How is life in Washington D.C.? How is it different or similar to Berlin?
Washington D.C. and Berlin are quite different. You spend a minute in Berlin and you feel rejuvenated. The city is full of young people who express themselves with their clothes, accessories, even with their haircuts. You hear music in the streets and there’s always a lot of people walking around. D.C. is quite the opposite, lots of suits, lots of individuals in a hurry. Traffic is horrible, and even though people walk, it is not as common as in Berlin. Everyone has business cards to give out, (everyone but me). It’s a city that demands you have an occupation. That’s what everyone asks when they first meet you: what do you do and why? Moreover, D.C. is more expensive than Berlin. On the good side, in D.C there are no bad restaurants: if they aren’t amazing, they won’t last. So, all in all I definitely miss the Berlin/ European city vibes, but feel like where I am now is the right place for someone with my career aspirations. In terms of networking, here I’m always meeting interesting people doing really interesting stuff. D.C pushes you to keep up your game in that sense.
Looking ahead to Grad School, what will you be studying at Georgetown? Can you talk a little bit about course offerings and why you chose this program? What are you most excited for?
At Georgetown I will be a candidate for the Master’s in Democracy and Governance. The D&G Program studies theories of democratization, governmental transition, governance, elections, civil society, authoritarian survival, corruption, and more. As we all know, the field of democratization and democracy assistance is broad. It involves, and was built by, people working in public policy, development, international relations, and security studies. The program works with major GOs and NGOs to offer skills training that matches the demands of the field. This involves everything from methodologies and practices to program design and evaluations. The courses I have to take in my first semester are: Research Design in Democracy and Democratization, Comparative Political Institutions and Regional Studies in Democracy.
Aside from these three courses, I can take any other course of my choosing that is relevant to the field in some way. I can also take as many language courses as I want, which is awesome. This program makes me very excited. I think it will equip me well for the future I envision for myself. I love that it’s in a University like Georgetown with so many good connections and resources. The fact that it is in the capital is a huge plus. Also, I know it sounds weird, but I really miss being a student. I honestly cannot wait to “re-start.”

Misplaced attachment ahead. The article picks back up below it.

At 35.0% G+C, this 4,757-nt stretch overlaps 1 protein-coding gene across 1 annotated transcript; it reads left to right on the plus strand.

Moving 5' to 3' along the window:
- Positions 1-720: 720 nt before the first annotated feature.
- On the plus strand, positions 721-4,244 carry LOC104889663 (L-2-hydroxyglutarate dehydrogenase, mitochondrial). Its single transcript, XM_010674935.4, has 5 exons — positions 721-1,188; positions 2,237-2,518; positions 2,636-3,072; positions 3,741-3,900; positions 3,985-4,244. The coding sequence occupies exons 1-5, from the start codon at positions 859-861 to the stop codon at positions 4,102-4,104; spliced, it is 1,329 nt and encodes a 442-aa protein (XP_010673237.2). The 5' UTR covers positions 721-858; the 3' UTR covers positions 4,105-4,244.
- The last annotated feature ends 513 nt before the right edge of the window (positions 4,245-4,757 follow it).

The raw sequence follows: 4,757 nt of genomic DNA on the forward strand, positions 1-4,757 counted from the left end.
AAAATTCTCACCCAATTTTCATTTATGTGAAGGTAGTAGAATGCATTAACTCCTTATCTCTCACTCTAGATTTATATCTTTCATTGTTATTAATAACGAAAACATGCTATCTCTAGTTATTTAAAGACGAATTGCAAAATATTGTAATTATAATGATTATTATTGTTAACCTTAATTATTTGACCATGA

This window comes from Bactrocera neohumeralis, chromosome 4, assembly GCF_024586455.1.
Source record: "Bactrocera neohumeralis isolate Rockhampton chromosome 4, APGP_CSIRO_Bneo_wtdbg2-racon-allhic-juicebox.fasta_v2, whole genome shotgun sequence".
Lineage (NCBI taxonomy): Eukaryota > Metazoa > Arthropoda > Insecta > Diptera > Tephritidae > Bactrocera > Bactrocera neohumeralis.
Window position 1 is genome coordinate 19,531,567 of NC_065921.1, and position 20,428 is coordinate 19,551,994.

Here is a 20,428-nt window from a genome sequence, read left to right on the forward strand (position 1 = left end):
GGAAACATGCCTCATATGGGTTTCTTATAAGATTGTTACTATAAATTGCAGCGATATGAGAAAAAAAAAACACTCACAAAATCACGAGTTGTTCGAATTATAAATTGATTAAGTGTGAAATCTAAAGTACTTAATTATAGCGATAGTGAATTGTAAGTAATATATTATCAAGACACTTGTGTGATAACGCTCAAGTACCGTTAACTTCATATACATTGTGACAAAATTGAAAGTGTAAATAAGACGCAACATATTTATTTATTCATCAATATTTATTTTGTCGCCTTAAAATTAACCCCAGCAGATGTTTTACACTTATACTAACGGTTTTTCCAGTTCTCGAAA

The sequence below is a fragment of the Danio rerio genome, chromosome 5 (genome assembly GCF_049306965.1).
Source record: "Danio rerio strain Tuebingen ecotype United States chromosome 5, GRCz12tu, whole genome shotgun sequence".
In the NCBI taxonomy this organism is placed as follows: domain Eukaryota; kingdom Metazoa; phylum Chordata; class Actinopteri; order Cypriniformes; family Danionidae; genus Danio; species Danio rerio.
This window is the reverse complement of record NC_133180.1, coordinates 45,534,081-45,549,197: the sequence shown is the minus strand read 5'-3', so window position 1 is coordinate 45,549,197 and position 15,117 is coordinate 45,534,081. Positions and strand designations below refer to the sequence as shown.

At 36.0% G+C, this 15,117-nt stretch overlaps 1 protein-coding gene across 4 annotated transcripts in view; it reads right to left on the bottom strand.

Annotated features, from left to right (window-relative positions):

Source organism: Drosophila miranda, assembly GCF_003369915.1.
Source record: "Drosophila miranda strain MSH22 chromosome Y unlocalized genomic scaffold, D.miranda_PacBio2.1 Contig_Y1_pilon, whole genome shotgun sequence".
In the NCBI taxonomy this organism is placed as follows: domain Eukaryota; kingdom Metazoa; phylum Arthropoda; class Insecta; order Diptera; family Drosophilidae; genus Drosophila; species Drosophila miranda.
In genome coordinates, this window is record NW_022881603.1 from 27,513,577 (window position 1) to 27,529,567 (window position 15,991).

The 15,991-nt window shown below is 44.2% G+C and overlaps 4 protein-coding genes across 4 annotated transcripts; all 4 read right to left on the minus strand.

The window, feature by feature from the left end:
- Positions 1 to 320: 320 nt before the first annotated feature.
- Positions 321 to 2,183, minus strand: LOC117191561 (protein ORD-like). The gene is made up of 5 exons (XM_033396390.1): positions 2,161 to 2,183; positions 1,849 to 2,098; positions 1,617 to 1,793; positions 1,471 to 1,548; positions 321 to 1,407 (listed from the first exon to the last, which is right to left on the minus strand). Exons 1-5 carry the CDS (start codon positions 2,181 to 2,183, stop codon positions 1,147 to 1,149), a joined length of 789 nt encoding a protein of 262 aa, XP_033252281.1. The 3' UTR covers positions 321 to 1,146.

What should we expect from Charlene in 5, 10 years? Where in the world do you envision yourself, and doing what?
I really hope in 5 years I am doing something I enjoy, something that makes me really happy and fulfilled. I don’t know if that will be doing a PhD, being a diplomat, or having my own political strategy advising firm… who knows? I do envision myself giving my all for a better world, helping my native country, Cuba, in some way or another. The world is on fire right now and we need firefighters. I can only aspire to be one of the good ones and make a real change towards the right direction. I also wish that my brilliant friends are also doing amazing things.
Lastly, how do you feel BCB has prepared you for these amazing opportunities?
BCB gave me the confidence to walk into a room full of people and be able to talk about almost any topic. The Socratic method that BCB employs when it comes to education really prepares students to be real scholars. Also, to critically think and investigate for themselves and explore new ways to tackle existential problems, through its interdisciplinary liberal arts mode of education. These skills I learned thanks to the spectacular curriculum and professors, will accompany me forever.
Behind these wonderful achievements, Charlene recounts the emotional and stressful moments that have made her year filled with ups and downs, feeling like a roller coaster ride at times. She has inspired me and been like an older sister that I have been able to look up to in many ways during this crazy transition from BCB to the world. Charlene, I wish you best of luck in all of your future endeavors and hope to see you soon, chica!